Longview scheduled a board of directors' meeting for January 28, 2010, to review the materials its investigation had produced, and for its board to consider whether to invest in Eagle Ford acreage. Shortly before the meeting Longview provided materials to the board members, including a proposed investment and development strategy and economic projections. The proposal was to invest up to $40 million to lease 7,000 acres in each of three different locations for a total of 21,000 acres, drill one well per lease tract to prove up its mineral-producing capability, then sell packages of leases in the areas that produced. The proposal neither identified nor targeted any specific acreage or leases in the large blobs described by brokers Ford and Gooden. The proposal was to partner with another entity in acquiring the leases and drilling the wells. Longview was counting on the promise Huff made in September 2009 to fund its part of the project.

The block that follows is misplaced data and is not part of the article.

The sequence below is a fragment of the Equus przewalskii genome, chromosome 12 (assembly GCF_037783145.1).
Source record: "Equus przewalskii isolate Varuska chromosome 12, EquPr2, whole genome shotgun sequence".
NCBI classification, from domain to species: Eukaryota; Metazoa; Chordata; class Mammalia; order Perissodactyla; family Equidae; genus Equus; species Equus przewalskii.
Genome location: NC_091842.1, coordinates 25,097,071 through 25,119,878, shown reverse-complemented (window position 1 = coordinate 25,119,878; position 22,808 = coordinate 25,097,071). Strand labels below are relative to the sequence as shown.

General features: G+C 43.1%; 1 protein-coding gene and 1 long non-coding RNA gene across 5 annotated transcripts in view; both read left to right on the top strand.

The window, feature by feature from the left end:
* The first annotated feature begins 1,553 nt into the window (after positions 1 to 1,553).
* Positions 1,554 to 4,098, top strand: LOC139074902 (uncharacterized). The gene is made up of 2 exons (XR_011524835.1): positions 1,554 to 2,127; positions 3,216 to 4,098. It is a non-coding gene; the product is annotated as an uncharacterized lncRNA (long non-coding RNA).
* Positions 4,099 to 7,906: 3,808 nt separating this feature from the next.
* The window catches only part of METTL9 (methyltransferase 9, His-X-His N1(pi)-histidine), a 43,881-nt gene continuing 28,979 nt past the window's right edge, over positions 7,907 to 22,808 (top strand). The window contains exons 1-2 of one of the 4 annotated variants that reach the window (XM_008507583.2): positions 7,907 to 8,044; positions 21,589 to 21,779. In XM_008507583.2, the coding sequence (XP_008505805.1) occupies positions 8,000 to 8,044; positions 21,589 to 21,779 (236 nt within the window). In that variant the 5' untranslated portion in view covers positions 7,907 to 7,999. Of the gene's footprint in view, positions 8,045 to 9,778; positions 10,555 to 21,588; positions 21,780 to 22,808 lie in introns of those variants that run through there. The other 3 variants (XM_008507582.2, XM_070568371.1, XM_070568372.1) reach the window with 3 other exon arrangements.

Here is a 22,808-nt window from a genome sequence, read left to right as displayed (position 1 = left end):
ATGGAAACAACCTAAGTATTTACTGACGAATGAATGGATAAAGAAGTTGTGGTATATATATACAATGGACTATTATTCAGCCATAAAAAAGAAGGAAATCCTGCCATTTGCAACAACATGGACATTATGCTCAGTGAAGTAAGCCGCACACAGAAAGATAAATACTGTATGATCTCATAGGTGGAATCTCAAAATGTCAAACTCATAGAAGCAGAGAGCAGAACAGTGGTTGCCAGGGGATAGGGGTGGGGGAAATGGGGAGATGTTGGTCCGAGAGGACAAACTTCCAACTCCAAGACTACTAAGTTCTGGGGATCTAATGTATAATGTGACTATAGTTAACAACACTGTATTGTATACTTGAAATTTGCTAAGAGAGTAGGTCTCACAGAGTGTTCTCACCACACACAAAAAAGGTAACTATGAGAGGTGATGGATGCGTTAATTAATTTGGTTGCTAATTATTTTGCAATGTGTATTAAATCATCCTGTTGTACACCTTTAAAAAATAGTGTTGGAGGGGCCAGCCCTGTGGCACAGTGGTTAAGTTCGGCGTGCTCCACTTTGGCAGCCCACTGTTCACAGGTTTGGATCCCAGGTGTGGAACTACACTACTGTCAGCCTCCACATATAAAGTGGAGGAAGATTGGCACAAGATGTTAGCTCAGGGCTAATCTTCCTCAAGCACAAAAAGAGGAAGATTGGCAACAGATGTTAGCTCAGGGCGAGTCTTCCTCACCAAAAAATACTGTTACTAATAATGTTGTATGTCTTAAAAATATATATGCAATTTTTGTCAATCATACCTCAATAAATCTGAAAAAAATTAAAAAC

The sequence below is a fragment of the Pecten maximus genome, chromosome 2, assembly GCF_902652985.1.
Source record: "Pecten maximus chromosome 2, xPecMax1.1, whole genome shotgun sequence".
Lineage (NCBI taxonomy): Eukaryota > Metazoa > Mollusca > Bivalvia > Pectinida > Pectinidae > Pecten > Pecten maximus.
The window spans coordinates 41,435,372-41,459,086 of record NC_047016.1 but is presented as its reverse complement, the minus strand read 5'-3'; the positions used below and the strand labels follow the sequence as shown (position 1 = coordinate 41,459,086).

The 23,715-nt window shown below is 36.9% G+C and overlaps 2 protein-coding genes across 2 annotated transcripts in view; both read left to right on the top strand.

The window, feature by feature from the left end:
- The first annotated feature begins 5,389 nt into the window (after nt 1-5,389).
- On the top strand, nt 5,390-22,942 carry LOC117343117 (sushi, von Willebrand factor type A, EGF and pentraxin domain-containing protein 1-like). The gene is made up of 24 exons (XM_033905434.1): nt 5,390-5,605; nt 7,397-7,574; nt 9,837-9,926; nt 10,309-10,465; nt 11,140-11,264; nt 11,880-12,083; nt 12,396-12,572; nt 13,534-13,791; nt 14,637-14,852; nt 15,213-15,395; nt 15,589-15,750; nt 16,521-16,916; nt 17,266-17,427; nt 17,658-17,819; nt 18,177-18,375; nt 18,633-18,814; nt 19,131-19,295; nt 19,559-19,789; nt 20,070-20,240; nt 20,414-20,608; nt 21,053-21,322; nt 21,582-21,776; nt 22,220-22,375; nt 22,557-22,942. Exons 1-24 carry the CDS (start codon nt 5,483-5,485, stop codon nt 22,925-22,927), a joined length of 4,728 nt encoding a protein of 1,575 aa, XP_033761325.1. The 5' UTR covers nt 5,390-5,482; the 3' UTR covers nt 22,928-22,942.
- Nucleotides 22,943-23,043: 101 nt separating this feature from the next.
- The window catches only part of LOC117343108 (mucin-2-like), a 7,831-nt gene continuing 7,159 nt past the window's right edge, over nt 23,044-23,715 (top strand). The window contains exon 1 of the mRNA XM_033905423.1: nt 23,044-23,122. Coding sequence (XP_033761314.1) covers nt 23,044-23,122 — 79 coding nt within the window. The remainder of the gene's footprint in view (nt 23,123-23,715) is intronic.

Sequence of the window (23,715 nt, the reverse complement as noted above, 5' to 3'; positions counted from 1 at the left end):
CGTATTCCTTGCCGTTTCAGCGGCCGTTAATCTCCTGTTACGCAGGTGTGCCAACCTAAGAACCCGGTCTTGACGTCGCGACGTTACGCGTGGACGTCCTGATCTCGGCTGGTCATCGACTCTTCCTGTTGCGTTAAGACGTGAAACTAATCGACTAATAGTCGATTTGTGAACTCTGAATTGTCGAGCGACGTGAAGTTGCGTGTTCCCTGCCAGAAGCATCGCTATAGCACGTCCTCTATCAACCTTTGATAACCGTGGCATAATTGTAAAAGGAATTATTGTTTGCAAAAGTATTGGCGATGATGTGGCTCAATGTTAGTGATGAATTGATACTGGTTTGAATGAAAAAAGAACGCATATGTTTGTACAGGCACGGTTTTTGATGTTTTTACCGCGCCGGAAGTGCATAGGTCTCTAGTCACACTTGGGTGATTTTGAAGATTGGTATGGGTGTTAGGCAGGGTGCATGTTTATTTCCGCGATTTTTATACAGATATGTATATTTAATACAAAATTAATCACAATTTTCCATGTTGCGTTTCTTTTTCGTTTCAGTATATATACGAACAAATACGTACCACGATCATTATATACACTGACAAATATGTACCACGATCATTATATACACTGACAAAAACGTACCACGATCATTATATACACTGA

After Longview presented its proposal at the January 28 board meeting, D'Angelo announced that HEF would not support an investment in Eagle Ford acreage. As a result, the board did not vote on whether to pursue the proposed strategy. After the meeting, a Longview representative informed Lober and Gooden that the board decided not to invest in Eagle Ford acreage. Gooden asked if Longview objected to his submitting lease acreage to other HEF portfolio companies, which Longview did not. At the next meeting of Longview's board on February 1, 2010, the possibility of using sources of funding other than HEF for investing in Eagle Ford acreage was discussed. The other possibilities included using internally generated cash flow and selling assets such as those Longview owned in Oklahoma. Longview claims that D'Angelo strongly objected to selling the Oklahoma assets. After minutes of the board meeting were circulated, D'Angelo emailed Longview, stating that he did not agree with the minutes. In the email D'Angelo explained that his opposition to selling the Oklahoma assets was due to the lack of a formal process for appraising the assets before offering them for sale.